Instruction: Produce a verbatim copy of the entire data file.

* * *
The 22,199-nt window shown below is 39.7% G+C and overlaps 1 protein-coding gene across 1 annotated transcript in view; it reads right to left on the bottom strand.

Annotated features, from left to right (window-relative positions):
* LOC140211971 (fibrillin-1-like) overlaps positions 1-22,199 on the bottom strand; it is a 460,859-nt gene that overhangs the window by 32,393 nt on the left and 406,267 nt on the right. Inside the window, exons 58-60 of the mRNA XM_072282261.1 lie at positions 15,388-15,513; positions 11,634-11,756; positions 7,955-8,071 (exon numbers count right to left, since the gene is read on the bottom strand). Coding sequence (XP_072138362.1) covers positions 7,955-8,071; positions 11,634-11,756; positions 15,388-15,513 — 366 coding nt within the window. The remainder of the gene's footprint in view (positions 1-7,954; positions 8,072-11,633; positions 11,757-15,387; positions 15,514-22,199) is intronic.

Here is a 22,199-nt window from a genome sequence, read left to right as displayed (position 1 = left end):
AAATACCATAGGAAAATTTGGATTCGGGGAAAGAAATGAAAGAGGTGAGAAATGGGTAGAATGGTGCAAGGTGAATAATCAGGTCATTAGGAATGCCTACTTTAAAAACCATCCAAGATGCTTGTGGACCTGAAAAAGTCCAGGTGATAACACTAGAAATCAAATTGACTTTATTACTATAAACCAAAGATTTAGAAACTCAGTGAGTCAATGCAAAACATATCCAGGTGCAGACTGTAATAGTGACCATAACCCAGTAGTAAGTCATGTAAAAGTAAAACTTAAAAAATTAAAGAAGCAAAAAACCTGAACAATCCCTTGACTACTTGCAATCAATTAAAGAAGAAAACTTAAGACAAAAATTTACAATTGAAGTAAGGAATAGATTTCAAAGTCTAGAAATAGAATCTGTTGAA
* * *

The 22,199-nt window shown below is 39.7% G+C and overlaps 1 protein-coding gene across 1 annotated transcript in view; it reads right to left on the bottom strand.

Annotated features, from left to right (window-relative positions):
* LOC140211971 (fibrillin-1-like) overlaps positions 1-22,199 on the bottom strand; it is a 460,859-nt gene that overhangs the window by 32,393 nt on the left and 406,267 nt on the right. Inside the window, exons 58-60 of the mRNA XM_072282261.1 lie at positions 15,388-15,513; positions 11,634-11,756; positions 7,955-8,071 (exon numbers count right to left, since the gene is read on the bottom strand). Coding sequence (XP_072138362.1) covers positions 7,955-8,071; positions 11,634-11,756; positions 15,388-15,513 — 366 coding nt within the window. The remainder of the gene's footprint in view (positions 1-7,954; positions 8,072-11,633; positions 11,757-15,387; positions 15,514-22,199) is intronic.

Here is a 22,199-nt window from a genome sequence, read left to right as displayed (position 1 = left end):
AAATACCATAGGAAAATTTGGATTCGGGGAAAGAAATGAAAGAGGTGAGAAATGGGTAGAATGGTGCAAGGTGAATAATCAGGTCATTAGGAATGCCTACTTTAAAAACCATCCAAGATGCTTGTGGACCTGAAAAAGTCCAGGTGATAACACTAGAAATCAAATTGACTTTATTACTATAAACCAAAGATTTAGAAACTCAGTGAGTCAATGCAAAACATATCCAGGTGCAGACTGTAATAGTGACCATAACCCAGTAGTAAGTCATGTAAAAGTAAAACTTAAAAAATTAAAGAAGCAAAAAACCTGAACAATCCCTTGACTACTTGCAATCAATTAAAGAAGAAAACTTAAGACAAAAATTTACAATTGAAGTAAGGAATAGATTTCAAAGTCTAGAAATAGAATCTGTTGAA